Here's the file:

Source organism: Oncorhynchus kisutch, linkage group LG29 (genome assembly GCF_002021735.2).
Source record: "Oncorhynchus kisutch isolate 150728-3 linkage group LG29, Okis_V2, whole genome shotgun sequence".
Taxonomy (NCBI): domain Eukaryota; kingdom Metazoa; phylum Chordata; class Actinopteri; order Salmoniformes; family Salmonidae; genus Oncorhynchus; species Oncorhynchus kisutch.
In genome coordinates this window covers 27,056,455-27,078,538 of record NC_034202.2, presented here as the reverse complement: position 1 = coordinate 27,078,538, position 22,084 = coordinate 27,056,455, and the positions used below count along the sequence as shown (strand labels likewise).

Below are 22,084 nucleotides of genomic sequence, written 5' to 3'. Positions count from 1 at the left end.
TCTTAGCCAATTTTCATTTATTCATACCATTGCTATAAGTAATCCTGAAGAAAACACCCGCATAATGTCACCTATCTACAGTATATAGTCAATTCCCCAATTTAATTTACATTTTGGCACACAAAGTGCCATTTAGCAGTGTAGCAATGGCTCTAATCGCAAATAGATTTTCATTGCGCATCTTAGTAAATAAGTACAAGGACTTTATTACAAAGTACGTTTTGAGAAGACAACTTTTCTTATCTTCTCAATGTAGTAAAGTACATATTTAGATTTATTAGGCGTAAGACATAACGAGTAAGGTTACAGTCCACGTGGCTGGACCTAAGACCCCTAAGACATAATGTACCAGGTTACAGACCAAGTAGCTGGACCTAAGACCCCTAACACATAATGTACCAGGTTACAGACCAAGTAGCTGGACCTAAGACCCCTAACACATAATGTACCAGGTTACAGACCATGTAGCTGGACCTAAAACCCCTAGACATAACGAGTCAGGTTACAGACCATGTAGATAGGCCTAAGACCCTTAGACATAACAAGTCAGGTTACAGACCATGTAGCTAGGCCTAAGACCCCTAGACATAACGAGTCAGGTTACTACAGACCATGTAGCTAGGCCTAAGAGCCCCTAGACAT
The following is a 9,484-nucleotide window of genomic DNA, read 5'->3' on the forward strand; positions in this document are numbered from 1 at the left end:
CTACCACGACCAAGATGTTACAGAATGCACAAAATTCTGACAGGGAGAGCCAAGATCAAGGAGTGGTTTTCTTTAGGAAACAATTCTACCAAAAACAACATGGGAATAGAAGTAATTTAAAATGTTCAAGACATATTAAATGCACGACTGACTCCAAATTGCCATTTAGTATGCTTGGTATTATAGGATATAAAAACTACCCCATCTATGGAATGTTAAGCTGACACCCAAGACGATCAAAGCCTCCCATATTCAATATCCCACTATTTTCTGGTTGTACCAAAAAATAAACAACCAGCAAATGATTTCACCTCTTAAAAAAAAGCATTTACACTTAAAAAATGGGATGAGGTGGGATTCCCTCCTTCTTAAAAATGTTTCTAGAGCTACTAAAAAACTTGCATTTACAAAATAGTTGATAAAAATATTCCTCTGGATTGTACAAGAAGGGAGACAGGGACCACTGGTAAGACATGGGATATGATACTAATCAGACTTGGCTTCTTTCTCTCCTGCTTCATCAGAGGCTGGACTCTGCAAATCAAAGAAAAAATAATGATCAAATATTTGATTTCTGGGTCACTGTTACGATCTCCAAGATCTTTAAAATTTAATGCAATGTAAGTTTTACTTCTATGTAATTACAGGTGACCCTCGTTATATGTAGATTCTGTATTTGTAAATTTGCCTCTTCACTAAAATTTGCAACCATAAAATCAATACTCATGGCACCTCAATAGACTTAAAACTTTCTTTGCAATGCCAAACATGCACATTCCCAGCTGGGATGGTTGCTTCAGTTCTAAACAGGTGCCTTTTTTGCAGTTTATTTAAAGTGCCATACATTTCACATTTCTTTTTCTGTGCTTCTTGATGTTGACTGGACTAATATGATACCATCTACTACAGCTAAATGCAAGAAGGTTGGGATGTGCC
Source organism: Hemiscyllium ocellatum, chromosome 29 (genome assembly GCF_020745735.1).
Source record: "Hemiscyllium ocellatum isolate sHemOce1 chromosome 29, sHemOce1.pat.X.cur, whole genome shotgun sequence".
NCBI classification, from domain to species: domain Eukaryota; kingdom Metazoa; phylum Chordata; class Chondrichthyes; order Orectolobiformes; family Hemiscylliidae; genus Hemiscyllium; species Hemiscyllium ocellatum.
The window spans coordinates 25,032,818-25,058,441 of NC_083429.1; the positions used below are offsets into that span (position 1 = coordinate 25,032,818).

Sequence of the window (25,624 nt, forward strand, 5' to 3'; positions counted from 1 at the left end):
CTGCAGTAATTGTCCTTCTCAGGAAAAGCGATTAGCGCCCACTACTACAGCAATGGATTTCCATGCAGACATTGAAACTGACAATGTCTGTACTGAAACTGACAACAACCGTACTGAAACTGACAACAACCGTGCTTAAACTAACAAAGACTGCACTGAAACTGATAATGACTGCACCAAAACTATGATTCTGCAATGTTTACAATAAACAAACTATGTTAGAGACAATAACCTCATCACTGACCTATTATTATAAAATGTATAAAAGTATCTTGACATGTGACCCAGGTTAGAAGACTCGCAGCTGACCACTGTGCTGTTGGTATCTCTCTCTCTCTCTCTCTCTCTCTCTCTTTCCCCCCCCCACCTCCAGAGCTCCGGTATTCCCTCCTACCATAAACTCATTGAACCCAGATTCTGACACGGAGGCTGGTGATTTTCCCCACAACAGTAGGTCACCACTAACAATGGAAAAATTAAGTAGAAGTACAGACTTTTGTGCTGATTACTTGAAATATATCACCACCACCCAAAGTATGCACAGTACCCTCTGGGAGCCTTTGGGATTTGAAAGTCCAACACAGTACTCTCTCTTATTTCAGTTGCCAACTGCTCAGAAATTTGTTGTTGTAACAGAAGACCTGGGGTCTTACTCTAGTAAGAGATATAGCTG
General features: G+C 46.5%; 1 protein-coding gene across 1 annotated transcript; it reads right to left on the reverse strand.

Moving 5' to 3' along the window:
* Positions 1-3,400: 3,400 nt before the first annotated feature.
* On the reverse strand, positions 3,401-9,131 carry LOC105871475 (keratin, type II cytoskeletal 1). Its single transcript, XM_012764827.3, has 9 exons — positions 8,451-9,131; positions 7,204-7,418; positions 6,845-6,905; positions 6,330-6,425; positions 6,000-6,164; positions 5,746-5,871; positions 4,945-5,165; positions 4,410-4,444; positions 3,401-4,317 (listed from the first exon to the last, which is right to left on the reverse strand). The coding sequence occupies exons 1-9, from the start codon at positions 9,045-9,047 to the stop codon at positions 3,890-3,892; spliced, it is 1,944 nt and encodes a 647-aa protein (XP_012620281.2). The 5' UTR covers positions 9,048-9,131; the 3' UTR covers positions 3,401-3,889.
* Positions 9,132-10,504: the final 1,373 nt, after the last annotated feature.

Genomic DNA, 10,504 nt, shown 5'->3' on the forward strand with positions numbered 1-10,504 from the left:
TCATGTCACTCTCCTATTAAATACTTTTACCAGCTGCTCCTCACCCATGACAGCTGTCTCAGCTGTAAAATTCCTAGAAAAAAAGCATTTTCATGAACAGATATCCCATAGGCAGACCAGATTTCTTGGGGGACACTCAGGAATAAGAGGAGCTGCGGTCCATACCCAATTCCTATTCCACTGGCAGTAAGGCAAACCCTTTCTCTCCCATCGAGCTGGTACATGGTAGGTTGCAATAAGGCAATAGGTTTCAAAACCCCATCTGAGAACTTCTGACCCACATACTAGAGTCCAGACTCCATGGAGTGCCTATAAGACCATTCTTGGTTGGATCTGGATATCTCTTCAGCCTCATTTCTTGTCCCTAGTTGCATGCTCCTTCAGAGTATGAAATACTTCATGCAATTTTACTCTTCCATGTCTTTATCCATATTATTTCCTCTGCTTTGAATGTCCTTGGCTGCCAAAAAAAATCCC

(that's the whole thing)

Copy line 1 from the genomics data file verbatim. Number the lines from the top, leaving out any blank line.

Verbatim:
Source organism: Oncorhynchus kisutch, linkage group LG29 (genome assembly GCF_002021735.2).